Minnesota Taxpayers Could Be Pillaged for $280 Million in Vikings' Stadium Upgrades

Taxpayers spent about $500 million to build U.S Bank stadium, which is just seven years old.


Taxpayers fronted nearly $500 million for a new professional football stadium in Minneapolis that opened just seven years ago. Now, they could be on the hook for as much as $280 million more in ongoing maintenance costs over the next decade.

Despite being no older than a second-grader, U.S. Bank Stadium is reportedly in need of several major upgrades and there is not enough money set aside in the stadium's reserve fund to cover those costs, according to a report from the Minneapolis-based Star Tribune. There's about $16 million set aside now, but maintenance and upgrade costs will hit $48 million next year, according to the new assessment. The chairman of the organization that oversees the stadium isn't shy about the fact that taxpayers will be expected to pick up some of the tab.

"Is there sufficient money to cover these? The answer to that is no," Michael Vekich, chair of the Minnesota Sports Facilities Authority, told the Star Tribune. "That is the work that we have to do collectively with [stadium operator] ASM, the Minnesota Vikings and…the governor and the Legislature."

That's on top of the $15.7 million in new taxpayer funding that was included in last year's state budget to upgrade the security perimeter around the stadium and another $48 million that Vekich told the Star Tribune will be necessary to finish the perimeter.

All in all, the story of U.S. Bank Stadium is a useful warning about how the price tag for publicly funded stadiums can continue to balloon even after construction is over. It should also blow a massive hole in the argument most commonly made by advocates for public stadium subsidies: that stadium projects pay for themselves in the long term by generating economic growth. Study after study has disproven that argument, but here's a succinct illustration of the problem. If the stadium was paying for itself, why would taxpayers have to pick up the tab for routine maintenance?

There's also a major conflict of interest here, as stadium subsidy skeptic Neil deMause pointed out on his Field of Schemes blog. The laundry list of necessary (and expensive) upgrades to U.S. Bank Stadium was compiled by Populous, a stadium design and construction firm that is likely to bid on much of the future work. It's like a car salesman telling you that you should buy a new car, and the best news is that you can get someone else to pay for it!

These sorts of ongoing obligations for stadium maintenance are the latest angle in the stadium subsidy scheme. It's not just Minneapolis. Cincinnati is trying to figure out how to pay for $500 million in upgrades to its 23-year-old football stadium. Maryland created a $1.2 billion slush fund for stadium upgrade costs last year, with the NFL's Baltimore Ravens and MLB's Baltimore Orioles as the primary beneficiaries.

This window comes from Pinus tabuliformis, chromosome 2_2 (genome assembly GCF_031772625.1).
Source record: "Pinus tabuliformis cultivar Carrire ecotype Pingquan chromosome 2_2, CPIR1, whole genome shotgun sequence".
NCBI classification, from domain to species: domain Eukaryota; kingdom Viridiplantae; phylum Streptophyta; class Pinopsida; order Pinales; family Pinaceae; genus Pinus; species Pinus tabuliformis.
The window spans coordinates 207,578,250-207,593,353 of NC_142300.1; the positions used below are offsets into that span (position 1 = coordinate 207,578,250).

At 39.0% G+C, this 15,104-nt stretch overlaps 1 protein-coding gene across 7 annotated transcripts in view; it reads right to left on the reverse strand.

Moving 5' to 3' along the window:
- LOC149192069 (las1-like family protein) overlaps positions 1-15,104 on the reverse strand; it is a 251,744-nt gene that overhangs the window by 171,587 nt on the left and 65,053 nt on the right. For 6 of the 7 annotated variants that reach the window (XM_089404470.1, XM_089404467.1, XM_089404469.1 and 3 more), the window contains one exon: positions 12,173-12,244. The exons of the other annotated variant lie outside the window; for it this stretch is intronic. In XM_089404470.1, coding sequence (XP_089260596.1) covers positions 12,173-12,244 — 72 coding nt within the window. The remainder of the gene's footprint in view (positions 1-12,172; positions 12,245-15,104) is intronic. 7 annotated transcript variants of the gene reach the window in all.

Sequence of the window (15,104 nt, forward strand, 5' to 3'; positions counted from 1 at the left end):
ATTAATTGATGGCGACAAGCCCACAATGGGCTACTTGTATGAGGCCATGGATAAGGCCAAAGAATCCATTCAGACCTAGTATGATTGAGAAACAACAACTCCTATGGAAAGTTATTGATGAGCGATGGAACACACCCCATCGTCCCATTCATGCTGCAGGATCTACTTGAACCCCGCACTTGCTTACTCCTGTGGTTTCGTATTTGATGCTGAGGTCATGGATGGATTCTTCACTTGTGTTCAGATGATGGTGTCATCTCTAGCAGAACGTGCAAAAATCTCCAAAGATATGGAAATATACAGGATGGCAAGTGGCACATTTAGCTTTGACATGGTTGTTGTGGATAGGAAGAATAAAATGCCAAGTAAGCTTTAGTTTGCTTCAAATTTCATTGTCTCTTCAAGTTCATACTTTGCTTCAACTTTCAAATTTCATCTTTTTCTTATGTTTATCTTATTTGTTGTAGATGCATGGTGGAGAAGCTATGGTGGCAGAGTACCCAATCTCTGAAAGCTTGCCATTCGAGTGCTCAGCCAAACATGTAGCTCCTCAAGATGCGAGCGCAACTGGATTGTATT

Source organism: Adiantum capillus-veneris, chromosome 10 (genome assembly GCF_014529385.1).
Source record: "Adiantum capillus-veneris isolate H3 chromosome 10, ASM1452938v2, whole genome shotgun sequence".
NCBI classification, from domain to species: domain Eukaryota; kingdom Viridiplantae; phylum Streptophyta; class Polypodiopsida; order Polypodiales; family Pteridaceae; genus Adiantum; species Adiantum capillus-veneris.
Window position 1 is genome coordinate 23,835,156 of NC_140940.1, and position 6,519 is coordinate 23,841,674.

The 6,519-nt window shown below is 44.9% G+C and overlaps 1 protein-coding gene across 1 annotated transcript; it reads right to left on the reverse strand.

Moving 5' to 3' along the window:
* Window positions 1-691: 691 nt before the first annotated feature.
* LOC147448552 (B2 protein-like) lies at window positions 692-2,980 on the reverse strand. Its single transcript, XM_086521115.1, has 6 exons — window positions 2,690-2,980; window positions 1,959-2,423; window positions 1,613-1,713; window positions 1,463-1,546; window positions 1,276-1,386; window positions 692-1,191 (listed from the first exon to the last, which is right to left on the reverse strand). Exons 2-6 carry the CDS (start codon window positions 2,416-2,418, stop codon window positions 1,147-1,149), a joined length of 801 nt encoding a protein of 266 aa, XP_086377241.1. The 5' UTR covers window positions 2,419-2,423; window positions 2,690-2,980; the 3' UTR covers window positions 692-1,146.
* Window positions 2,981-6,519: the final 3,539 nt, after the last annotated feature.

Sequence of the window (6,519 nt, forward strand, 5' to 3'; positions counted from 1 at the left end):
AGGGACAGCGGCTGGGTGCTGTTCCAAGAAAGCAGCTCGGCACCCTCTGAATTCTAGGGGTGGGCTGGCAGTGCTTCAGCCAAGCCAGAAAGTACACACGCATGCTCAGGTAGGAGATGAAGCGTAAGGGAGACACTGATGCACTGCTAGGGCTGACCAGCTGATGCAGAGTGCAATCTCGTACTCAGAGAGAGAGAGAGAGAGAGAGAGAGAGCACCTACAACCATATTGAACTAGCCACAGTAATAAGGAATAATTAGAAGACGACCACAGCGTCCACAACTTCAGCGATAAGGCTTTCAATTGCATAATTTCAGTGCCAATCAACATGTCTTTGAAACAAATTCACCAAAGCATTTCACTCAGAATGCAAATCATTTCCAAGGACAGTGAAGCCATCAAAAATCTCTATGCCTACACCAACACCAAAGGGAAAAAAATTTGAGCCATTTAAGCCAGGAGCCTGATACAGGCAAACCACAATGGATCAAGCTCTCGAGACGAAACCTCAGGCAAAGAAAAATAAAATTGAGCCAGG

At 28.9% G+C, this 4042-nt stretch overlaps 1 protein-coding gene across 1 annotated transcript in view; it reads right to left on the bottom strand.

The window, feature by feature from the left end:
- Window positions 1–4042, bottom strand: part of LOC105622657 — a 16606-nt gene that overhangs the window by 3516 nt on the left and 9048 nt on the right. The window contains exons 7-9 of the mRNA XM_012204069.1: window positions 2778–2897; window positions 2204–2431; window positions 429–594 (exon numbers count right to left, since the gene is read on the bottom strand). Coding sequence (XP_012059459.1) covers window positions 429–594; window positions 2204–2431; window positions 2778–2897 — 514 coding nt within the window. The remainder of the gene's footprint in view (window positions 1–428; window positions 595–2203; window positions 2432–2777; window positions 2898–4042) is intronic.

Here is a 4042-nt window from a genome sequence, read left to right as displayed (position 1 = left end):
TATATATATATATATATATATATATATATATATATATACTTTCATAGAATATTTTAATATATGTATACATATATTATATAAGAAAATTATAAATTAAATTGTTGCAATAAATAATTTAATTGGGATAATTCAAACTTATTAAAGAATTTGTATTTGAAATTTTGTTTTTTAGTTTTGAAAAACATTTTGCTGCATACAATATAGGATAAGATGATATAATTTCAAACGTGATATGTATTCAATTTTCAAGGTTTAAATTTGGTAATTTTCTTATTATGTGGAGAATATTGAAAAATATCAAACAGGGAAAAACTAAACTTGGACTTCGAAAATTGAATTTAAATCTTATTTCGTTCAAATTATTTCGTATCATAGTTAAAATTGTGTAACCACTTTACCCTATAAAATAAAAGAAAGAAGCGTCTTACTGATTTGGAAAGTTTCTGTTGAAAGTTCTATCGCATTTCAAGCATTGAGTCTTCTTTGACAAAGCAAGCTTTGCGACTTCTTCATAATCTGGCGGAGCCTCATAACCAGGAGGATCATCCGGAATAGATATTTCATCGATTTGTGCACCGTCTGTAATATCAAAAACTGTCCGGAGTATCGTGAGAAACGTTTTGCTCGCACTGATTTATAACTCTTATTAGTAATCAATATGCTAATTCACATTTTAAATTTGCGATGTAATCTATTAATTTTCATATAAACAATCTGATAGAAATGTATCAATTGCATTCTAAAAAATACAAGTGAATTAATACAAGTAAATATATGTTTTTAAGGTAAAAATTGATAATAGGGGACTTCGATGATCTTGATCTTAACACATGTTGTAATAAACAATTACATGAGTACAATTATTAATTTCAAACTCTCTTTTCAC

Another reason why these public projects so rarely "pay for themselves" is that cities often grant huge property tax breaks to the stadiums. In New York City, for example, a recent report from the city's Independent Budget Office found that the four major stadiums in the Big Apple—Barclays Center, Citi Field, Madison Square Garden, and Yankee Stadium—are exempt from roughly $377 million in annual property taxes.

While Madison Square Garden's situation is weird and unique, the other three stadiums are exempt because they "were all built on publicly owned land that is exempt from property taxes," according to the IBO report. But there's nothing actually "public" about a stadium—they're not parks that anyone can visit whenever they'd like or use for a variety of purposes—and cities should stop engaging in the fiction that they are.

Most importantly, the IBO report found that "there is little evidence that these types of subsidies generate sufficient economic activity to lead to a net fiscal benefit to the local area."

To sum up: Taxpayers are forced to cover stadium construction costs with the promise of economic growth that doesn't materialize, then sometimes get hit up for ongoing maintenance costs that can't be covered by the economic growth that didn't materialize, and all this happens while the supposedly public stadiums are not generating property tax revenue to help offset their public costs. It's a bad deal for just about everyone—except for the stadium design firms that get to decide how much extra cash taxpayers will have to pony up to maintain a facility that's still basically brand new.